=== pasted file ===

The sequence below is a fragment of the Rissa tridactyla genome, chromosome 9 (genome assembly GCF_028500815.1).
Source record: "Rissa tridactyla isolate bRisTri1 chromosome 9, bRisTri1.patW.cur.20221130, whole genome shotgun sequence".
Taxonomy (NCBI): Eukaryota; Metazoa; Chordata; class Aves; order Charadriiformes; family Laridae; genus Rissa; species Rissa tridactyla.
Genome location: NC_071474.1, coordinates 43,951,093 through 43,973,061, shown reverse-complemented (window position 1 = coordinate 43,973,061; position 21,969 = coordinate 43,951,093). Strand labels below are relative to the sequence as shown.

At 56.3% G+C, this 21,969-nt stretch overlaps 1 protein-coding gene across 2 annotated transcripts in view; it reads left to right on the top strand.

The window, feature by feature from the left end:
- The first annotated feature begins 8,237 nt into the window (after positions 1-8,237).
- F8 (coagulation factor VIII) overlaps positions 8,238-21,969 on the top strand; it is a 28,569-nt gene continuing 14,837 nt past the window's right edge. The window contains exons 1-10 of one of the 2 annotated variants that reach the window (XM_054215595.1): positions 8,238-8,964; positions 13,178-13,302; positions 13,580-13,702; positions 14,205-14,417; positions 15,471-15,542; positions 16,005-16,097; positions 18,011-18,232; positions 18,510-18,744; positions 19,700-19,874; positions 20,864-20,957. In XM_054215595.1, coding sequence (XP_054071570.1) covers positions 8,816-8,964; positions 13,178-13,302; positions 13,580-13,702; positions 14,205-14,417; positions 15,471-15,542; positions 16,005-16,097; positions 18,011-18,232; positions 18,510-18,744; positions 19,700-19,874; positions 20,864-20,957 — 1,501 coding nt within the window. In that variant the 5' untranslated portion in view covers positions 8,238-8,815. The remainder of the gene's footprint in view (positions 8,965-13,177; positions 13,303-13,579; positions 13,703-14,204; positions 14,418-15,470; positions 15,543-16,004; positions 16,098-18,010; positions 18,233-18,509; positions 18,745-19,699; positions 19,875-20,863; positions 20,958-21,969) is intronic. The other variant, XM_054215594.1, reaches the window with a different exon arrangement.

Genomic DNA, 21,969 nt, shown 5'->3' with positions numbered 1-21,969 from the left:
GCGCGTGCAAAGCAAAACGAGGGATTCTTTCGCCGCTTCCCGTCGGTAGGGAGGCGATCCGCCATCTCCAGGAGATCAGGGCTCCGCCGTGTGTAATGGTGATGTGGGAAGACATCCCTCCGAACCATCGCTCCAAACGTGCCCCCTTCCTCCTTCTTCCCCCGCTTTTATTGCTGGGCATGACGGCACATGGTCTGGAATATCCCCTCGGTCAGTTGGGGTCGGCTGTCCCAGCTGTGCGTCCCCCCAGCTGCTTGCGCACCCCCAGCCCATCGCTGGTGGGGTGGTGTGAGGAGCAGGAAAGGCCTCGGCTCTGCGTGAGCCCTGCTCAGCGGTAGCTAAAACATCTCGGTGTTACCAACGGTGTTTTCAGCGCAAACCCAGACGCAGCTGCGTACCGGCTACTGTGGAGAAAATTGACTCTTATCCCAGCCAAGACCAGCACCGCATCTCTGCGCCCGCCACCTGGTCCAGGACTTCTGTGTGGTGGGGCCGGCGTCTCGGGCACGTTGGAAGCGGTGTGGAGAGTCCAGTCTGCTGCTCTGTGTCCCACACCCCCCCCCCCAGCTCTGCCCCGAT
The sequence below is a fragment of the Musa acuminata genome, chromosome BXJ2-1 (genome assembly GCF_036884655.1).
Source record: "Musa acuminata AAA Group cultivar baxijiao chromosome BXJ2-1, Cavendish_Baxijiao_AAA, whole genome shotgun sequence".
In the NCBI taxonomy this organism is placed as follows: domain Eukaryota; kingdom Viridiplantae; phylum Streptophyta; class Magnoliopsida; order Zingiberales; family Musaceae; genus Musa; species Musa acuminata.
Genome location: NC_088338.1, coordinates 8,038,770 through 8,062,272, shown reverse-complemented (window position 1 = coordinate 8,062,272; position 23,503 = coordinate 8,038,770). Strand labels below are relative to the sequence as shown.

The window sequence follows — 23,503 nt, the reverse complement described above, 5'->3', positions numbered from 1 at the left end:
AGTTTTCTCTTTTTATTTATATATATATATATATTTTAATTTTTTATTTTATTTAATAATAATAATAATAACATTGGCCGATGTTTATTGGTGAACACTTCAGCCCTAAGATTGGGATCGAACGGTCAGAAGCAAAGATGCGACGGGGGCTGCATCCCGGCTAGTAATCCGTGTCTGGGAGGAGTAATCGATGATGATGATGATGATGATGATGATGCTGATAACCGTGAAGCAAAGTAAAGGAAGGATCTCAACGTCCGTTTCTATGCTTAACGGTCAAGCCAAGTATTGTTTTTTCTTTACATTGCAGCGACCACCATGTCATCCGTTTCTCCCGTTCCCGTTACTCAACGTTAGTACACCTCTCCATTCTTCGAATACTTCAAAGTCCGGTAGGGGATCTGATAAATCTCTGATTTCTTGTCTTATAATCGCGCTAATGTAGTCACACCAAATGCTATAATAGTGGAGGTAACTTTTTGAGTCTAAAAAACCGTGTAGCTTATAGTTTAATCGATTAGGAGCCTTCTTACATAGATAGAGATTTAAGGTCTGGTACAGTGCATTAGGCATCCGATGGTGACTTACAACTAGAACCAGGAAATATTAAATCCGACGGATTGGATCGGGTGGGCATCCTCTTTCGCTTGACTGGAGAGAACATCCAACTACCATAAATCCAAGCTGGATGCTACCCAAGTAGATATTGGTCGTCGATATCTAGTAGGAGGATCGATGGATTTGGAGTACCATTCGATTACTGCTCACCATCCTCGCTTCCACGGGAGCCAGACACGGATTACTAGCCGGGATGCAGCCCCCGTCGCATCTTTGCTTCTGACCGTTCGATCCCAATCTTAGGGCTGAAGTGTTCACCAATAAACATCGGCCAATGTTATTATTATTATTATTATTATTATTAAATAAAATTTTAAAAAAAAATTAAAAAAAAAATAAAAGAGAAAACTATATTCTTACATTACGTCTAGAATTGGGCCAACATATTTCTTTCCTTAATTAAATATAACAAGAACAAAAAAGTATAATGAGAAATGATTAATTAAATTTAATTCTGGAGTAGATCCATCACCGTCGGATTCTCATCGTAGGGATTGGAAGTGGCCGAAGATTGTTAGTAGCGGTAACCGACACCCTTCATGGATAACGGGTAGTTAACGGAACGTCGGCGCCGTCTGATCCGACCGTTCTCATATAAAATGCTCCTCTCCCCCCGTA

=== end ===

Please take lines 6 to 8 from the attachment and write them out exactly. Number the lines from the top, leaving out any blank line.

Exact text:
The window, feature by feature from the left end:
- The first annotated feature begins 8,237 nt into the window (after positions 1-8,237).
- F8 (coagulation factor VIII) overlaps positions 8,238-21,969 on the top strand; it is a 28,569-nt gene continuing 14,837 nt past the window's right edge. The window contains exons 1-10 of one of the 2 annotated variants that reach the window (XM_054215595.1): positions 8,238-8,964; positions 13,178-13,302; positions 13,580-13,702; positions 14,205-14,417; positions 15,471-15,542; positions 16,005-16,097; positions 18,011-18,232; positions 18,510-18,744; positions 19,700-19,874; positions 20,864-20,957. In XM_054215595.1, coding sequence (XP_054071570.1) covers positions 8,816-8,964; positions 13,178-13,302; positions 13,580-13,702; positions 14,205-14,417; positions 15,471-15,542; positions 16,005-16,097; positions 18,011-18,232; positions 18,510-18,744; positions 19,700-19,874; positions 20,864-20,957 — 1,501 coding nt within the window. In that variant the 5' untranslated portion in view covers positions 8,238-8,815. The remainder of the gene's footprint in view (positions 8,965-13,177; positions 13,303-13,579; positions 13,703-14,204; positions 14,418-15,470; positions 15,543-16,004; positions 16,098-18,010; positions 18,233-18,509; positions 18,745-19,699; positions 19,875-20,863; positions 20,958-21,969) is intronic. The other variant, XM_054215594.1, reaches the window with a different exon arrangement.